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There are two levels of positioning you need in the market. The first is company positioning. This is brand management, PR, social responsibility and all the other important activities that brand managers look after.

The second is individual positioning. This covers the well-known macro concepts like employee behaviours, codes of conduct and other modifiable activities. But it also covers the intangible micro activities of employees. Do they have the ability to hold their ground, lead a sales conversation and push back with the right amount of pressure at the right time?

If your organisation has strong positioning in the market, but your sales team cannot match that positioning in the sales conversation all your money and effort in company positioning is wasted. The customer only deals with the sales/admin/support person – never the company itself. The way your team position themselves is just as important as how the company positions itself.

As always, would love your thoughts on this here.

Cheers,

Darren

The post Two Levels of Positioning appeared first on Executive Speaking.

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It’s the wrong question. Beliefs are hard to change. They are bound up in what we think about ourselves, our biases, what we think people like us should think. Changing a belief means admitting how I defined myself as yesterday is no longer correct for how I define myself today.

Whether someone believes in climate change or not is a moot point – it’s happening with or without their belief

The better question to ask is, “Do you understand climate change?”

If you ask better questions you get better answers…and more sales.

As always I’d love your thoughts on this here.

Cheers,

Darren

The post Do you believe in climate change? appeared first on Executive Speaking.

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We don’t need another connection; what we need is help.

Over the last week I have been contacted by 3 people on LinkedIn stating that they wanted to connect with me so they can add greater value to their ‘5000+ connections.’

But I’m not sure that their connections are sitting down thinking, “I need to get some more LinkedIn connections!” But they are thinking, “I need help with this problem!”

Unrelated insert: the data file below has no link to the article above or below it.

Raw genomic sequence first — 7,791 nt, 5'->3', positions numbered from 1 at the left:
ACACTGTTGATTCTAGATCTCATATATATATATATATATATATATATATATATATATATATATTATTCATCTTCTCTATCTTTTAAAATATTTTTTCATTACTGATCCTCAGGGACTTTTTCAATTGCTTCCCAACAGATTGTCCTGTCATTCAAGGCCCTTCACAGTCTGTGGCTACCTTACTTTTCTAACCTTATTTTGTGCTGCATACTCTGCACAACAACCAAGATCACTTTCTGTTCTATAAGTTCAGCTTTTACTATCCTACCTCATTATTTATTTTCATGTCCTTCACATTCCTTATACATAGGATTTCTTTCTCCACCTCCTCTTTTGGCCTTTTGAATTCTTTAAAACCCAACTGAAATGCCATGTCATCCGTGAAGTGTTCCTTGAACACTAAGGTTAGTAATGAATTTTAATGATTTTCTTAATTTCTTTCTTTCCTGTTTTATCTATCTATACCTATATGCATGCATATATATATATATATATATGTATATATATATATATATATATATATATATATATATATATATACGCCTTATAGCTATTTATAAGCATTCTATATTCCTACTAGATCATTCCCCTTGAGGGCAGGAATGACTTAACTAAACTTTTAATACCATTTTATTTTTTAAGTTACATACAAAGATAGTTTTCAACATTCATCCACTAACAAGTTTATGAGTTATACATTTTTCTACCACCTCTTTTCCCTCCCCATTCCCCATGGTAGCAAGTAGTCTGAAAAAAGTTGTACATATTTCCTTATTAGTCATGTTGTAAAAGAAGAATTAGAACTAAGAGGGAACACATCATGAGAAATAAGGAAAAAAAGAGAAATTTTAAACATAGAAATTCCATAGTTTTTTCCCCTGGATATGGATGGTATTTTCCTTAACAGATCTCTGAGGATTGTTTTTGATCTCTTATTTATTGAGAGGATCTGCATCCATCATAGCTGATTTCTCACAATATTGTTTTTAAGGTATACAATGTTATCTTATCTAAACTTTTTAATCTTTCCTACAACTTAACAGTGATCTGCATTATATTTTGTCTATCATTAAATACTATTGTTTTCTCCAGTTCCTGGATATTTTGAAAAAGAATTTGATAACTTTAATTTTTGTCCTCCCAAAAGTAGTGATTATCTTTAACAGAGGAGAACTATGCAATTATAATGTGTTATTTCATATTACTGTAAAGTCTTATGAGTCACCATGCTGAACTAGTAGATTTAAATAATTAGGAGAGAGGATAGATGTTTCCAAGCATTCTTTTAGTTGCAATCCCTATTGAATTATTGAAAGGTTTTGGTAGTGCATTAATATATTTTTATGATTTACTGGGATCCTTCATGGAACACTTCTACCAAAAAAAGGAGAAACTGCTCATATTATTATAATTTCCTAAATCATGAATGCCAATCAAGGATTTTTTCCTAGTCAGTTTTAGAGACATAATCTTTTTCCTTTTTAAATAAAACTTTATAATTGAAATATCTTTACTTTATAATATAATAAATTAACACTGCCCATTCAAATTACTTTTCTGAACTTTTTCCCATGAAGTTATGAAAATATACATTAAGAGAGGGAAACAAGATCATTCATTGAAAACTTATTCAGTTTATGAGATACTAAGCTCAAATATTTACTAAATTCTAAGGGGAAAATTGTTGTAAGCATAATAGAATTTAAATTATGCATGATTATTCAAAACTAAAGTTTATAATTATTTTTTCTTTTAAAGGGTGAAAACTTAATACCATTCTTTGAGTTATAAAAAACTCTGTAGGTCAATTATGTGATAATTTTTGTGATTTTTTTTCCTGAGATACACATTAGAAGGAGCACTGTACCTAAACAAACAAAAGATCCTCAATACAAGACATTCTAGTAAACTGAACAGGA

The one telling aspect as to whether someone is of value to their connections is the amount of publishing they do. It is easy to get to 5,000 connections – anyone can do that with a bit of effort. What’s more difficult is to publish 10 articles over 10 consecutive weeks. That requires thinking, being vulnerable and putting your ideas on the line. That is much harder than getting 5,000 connections.

When you provide value people see it. It may not be value they need today – but value never goes out of fashion.

As always, I’d love your thoughts on this here.

Cheers,

Darren

The post We don’t need another connection appeared first on Executive Speaking.

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How do you find the stories behind the numbers? Just tell us what the numbers mean

I fly a lot and Virgin Australia told me what my numbers were….and what they mean.

Over the last 12 months I’ve:

– taken 76 flights….which means I must know the safety demo off by heart

– Spent over 5 days in the clouds….which means I have seen a lot of in-flight movies

– visited Melbourne 17 times….which means they think I like the coffee

– travelled 76,829kms…which means I’ve done over 2 laps of the globe

…which all puts me in the top 1% of Virgin Australia travellers.

As a self-confessed #AvGeek these numbers mean something to me – and engage me in their brand.

It gives me insight into my travel, something trivial for me to talk about….and costs Virgin nothing.

When you share the numbers in your sales presentations do they engage your audience and connect with them on an emotional level?

As always, I’d love your thoughts on this here.

Cheers,

Darren

The post The Story Behind The Numbers appeared first on Executive Speaking.

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‘For sale: Baby shoes. Never worn’

– Ernest Hemingway.

It’s not the length of your message that has the impact, but the thought you put into it.

Would love your thoughts on this here.

Cheers,

Darren

The post The Shortest Story appeared first on Executive Speaking.

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This blog is now being continued on my new website www.darrenfleming.com.au/blog.

See you there  

The post Relocation of blog appeared first on Executive Speaking.

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Between no and yes sits maybe. It’s the step that makes change palatable.

What maybe are you including in your presentations to make it easier for the audience to change their mind?

As always would love your thoughts on this.

Cheers

The post From No to Yes – sales presentation appeared first on Executive Speaking.

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Confidence comes when you know you will be successful. If you don’t know that you will be successful you can’t have confidence.